Gore's decision to try to embrace campaign finance as an issue is striking, given his own history -- and the fact that when the disclosures first surfaced about his fund-raising, he steadfastly refused to concede any error. He has apparently decided that emphasizing the issue might be his best hope for attracting McCain's supporters and for inoculating himself against the Bush campaign's drive to continually try to link the vice president to campaign finance abuses.
In recent days, Bush has ridiculed Gore for calling on him to reject unregulated soft money in the campaigns this year while at the same time the vice president has been aggressively raising such funds. Saying that he was no hypocrite, Gore pointed to his appearance Saturday morning in Minneapolis with Gov. Jesse Ventura, the independent who is a champion of campaign reform. Gore sought to validate his own position by saying of Ventura: "He's probably the best-known advocate of reform among the independents of this nation. And he makes the obvious point: That there's no inconsistency whatsoever in calling for a ban on soft money and playing by the rules as they currently exist. It's the same thing as arms control -- you can be for arms control without being for unilateral disarmament."
During the interview, Gore repeatedly invoked the name of McCain for two reasons: to use the senator's comments against Bush, a fellow Republican, and to flag to voters that he considers himself the legitimate heir to McCain's loyalists. He said he too has a genuine commitment to changing the campaign finance system because, like McCain, he has acknowledged his involvement in inappropriate fund-raising practices. "Like John McCain, I bring the passion that comes from personal experience to the battle for campaign finance reform," he said.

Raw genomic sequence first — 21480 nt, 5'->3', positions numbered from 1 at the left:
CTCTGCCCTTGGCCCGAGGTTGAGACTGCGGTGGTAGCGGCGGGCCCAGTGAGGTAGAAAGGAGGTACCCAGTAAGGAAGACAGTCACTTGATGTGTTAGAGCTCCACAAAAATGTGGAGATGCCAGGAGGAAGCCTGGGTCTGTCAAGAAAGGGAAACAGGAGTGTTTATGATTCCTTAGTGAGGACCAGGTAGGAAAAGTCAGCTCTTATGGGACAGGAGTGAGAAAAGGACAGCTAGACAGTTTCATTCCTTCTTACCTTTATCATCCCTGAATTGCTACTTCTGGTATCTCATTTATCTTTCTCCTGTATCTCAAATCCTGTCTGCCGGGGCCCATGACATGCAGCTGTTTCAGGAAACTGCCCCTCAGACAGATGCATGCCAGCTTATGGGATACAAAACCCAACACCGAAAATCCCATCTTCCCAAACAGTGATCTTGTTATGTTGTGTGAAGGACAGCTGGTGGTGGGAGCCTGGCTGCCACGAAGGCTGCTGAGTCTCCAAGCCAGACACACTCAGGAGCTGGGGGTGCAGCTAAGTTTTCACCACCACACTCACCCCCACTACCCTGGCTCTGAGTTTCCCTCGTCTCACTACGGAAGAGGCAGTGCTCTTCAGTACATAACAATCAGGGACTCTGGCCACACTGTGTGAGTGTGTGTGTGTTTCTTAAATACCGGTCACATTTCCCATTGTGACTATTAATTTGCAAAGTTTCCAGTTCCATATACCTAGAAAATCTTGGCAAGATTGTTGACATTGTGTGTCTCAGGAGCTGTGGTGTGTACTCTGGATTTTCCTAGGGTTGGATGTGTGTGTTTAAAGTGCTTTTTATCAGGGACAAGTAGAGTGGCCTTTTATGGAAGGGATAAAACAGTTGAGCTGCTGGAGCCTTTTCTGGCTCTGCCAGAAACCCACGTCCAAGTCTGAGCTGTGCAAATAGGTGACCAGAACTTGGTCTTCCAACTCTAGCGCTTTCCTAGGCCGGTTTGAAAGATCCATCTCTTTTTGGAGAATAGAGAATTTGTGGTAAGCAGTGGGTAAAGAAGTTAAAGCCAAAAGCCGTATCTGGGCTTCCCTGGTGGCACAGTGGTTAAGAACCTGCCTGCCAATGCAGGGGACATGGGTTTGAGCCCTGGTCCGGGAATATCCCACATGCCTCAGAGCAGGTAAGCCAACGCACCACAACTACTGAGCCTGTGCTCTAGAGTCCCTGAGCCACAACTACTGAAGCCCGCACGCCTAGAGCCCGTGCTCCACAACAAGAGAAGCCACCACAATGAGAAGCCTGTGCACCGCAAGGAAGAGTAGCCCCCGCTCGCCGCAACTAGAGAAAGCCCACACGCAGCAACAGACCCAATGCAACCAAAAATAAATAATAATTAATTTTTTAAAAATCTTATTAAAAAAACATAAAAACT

The Bush campaign is so eager to raise questions about the vice president's character that in his victory speech Tuesday night, Bush reminded people of Gore's early explanation that his fund-raising practices were acceptable in the 1996 campaign because there was "no controlling legal authority." And the matter shows no signs of going away. On Saturday, The New York Times reported that senior Justice Department officials twice urged Attorney General Janet Reno to appoint an independent counsel to investigate Gore for his role in fund-raising, and at one point came closer than had been known to persuading her to appoint one.
Even as he seemed newly repentant and energized about this crusade, Gore at times was dismissive toward the subject. For example, he brushed off questions about the new reports, in which Leon Panetta, the former White House chief of staff, recalled the vice president "listening attentively" to discussions about making calls to raise hard money.
"That's old news," Gore said.
Asked whether there should be an independent investigation of his actions, if for no other reason than to reassure the public over lingering questions, Gore laughed at the idea, and said, "This was all reviewed three years ago."
He immediately turned to what he called questions about Bush's campaign-finance practices. He condemned Bush for turning down federal money for his campaign so that he did not have to accept limits to how much he can spend. He also criticized what he called secretly financed sneak-attack ads.
Ari Fleischer, a Bush spokesman, responded: "Al Gore can't escape the ethical cloud he's under by raining on Governor Bush. The vice president is under fire for his misrepresentations of his fund-raising actions and the FBI's conclusion that he may have given false testimony to investigators."